With Isaac doing more and more standing,
And side walking,
It’s hard not to get excited about the prospect of him taking off,
And striding into the sunshine.
And at age three,
Not to feel the sting,
Of all the other three year old’s skipping in the grass.
So with anticipation and fear tucked in my pocket,
We begin the lengthy process of walker trials,
In hope of catching his peers,
And minimising the blow that is life with cerebral palsy,
Silently begging for him to be ready,
Because I am.
(Still chasing the unattainable dream)
Takes it on in good humour,
Obliges our demands,
Copping the fatigue,
And smiling for the camera.
And I feel that buzz of optimism,
Excitement on a tight leash,
Not quite willing to give into it,
But also unable to douse the fire of this could be it,
He’ll get his walker,
And walk away from his disability.
And with the Cerebral Palsy organisation encouraging us,
Outlining the benefits of being upright more,
Being at his peer level,
At the age appropriateness of a walker,
It’s hard not to be drawn to the light.
Back in the context of Feldenkrais,
Under skillfully trained eyes,
While not doubting Isaac’s good attempt at walking,
Attempt is the operative word.
For it’s not walking,
But rather upright motion masquerading as walking.
As he reverts to extension,
Throwing backwards with legs too far out in front of him.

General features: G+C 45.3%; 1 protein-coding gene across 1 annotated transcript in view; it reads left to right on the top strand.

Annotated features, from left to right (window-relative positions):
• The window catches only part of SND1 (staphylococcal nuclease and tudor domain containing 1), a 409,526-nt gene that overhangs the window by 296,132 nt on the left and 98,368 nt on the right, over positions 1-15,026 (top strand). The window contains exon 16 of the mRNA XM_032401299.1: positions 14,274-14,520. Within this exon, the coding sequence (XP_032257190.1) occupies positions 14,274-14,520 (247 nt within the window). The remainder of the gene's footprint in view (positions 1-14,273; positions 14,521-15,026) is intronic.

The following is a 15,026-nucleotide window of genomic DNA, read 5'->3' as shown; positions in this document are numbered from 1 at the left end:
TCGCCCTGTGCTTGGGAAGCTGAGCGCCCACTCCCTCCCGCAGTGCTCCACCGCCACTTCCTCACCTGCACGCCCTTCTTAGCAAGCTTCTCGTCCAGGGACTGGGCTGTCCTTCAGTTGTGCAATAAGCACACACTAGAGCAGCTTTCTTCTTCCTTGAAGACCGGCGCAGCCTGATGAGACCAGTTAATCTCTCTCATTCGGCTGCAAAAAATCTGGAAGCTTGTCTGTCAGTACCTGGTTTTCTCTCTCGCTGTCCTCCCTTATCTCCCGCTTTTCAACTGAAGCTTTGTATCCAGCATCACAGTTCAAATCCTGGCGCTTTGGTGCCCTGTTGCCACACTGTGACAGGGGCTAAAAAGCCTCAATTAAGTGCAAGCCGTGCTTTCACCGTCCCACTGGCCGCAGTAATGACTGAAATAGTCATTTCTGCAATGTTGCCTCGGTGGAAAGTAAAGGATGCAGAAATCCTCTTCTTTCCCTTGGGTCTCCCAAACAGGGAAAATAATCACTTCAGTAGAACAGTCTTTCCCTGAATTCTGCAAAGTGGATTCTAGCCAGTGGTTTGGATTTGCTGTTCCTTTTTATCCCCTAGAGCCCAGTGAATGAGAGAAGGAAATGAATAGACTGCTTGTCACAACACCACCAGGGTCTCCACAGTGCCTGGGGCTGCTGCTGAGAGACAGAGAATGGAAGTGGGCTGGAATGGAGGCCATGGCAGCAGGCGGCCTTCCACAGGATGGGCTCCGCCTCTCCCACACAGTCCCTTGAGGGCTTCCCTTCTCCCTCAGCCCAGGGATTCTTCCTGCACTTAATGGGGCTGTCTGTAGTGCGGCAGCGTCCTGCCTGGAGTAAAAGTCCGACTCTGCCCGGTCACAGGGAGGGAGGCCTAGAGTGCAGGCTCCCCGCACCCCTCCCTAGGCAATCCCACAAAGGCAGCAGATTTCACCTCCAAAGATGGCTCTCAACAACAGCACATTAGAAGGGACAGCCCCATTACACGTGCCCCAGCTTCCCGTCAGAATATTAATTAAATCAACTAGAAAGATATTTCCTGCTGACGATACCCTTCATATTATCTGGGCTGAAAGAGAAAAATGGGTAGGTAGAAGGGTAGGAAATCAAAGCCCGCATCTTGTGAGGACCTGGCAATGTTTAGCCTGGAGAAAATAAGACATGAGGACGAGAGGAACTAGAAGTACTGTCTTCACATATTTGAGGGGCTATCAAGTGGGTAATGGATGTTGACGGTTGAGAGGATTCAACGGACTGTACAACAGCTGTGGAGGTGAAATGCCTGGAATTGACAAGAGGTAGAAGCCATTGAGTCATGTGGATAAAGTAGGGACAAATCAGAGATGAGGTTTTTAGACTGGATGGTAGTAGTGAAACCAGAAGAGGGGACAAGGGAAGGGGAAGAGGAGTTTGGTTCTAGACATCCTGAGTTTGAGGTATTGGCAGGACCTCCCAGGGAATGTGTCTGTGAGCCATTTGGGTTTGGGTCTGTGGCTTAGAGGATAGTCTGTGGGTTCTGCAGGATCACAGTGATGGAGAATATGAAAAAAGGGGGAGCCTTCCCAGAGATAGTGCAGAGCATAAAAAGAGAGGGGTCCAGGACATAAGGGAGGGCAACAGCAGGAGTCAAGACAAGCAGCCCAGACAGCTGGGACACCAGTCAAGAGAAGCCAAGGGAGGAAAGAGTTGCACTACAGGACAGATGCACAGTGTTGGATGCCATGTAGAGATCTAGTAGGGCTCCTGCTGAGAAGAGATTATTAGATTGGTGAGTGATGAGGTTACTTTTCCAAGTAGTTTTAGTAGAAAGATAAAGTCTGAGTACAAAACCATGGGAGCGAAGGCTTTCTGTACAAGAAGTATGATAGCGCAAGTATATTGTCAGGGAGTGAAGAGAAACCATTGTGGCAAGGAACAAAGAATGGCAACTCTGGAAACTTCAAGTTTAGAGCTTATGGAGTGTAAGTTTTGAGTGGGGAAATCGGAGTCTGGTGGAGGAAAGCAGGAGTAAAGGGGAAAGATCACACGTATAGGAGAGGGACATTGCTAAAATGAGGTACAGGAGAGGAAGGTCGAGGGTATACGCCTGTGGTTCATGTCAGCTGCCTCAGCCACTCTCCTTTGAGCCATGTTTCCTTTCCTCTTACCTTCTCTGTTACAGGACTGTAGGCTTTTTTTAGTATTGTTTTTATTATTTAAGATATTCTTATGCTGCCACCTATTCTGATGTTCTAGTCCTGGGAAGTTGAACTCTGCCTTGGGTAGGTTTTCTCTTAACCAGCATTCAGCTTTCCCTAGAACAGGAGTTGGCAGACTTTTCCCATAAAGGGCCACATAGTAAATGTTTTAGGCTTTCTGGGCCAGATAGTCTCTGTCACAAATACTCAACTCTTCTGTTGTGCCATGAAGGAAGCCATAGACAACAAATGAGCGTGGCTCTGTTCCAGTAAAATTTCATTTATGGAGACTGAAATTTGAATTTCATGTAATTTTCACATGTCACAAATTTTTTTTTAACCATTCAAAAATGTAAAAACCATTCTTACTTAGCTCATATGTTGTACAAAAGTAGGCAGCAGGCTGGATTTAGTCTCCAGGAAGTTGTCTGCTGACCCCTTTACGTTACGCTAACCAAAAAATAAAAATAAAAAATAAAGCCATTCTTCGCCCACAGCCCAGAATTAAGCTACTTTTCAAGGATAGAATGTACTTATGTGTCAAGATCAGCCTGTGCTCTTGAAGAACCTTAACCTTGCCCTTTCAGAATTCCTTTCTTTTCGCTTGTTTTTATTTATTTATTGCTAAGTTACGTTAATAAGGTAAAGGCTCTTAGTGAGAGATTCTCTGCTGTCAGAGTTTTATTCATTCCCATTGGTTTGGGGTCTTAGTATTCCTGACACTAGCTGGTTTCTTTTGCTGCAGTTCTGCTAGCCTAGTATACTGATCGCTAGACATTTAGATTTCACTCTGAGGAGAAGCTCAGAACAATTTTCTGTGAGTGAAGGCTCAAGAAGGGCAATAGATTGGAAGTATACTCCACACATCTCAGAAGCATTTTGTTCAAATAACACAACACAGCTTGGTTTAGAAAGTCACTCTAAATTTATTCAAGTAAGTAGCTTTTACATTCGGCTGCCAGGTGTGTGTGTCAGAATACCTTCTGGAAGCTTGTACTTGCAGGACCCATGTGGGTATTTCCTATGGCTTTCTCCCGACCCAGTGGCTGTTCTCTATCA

Not putting weight through his legs,
Losing the relationship to his pelvis and hips,
In turn losing the relationship to his arms and hands.
And is currently too much demand on his system.
Made apparent from this exploration,
Is too much too soon.
Creating too much demand,
Is not advantageous,
Is counter productive –
And we need to slow everything right back down.
Take our time.
Isaac has time,
I need to give him that time.
He needs to keep learning flexion,
And independent pelvis mobility,
In order to allow the relationship of straightening up to walking to be effective –
For it to translate into being in an upright position.
When Isaac is lying on his back,
With hips curled,
He has no problem straightening his legs,
And flattening his foot –
So he needs to be able to maintain flexion in his upper body in standing,
Before walking will be effective,
And to stop the reverting to patterns of extension,
Which we now know,
After seeing him in the walkers,
Blocks out many otherwise available components to Isaac’s organisation.
And as cute as he looks,
And as wishful as I am,
I know our practitioner is right,
And I trust,
That while he’s not ready yet,
His walker time will come.
And utilising all his available elements.
The End of Chapter Ten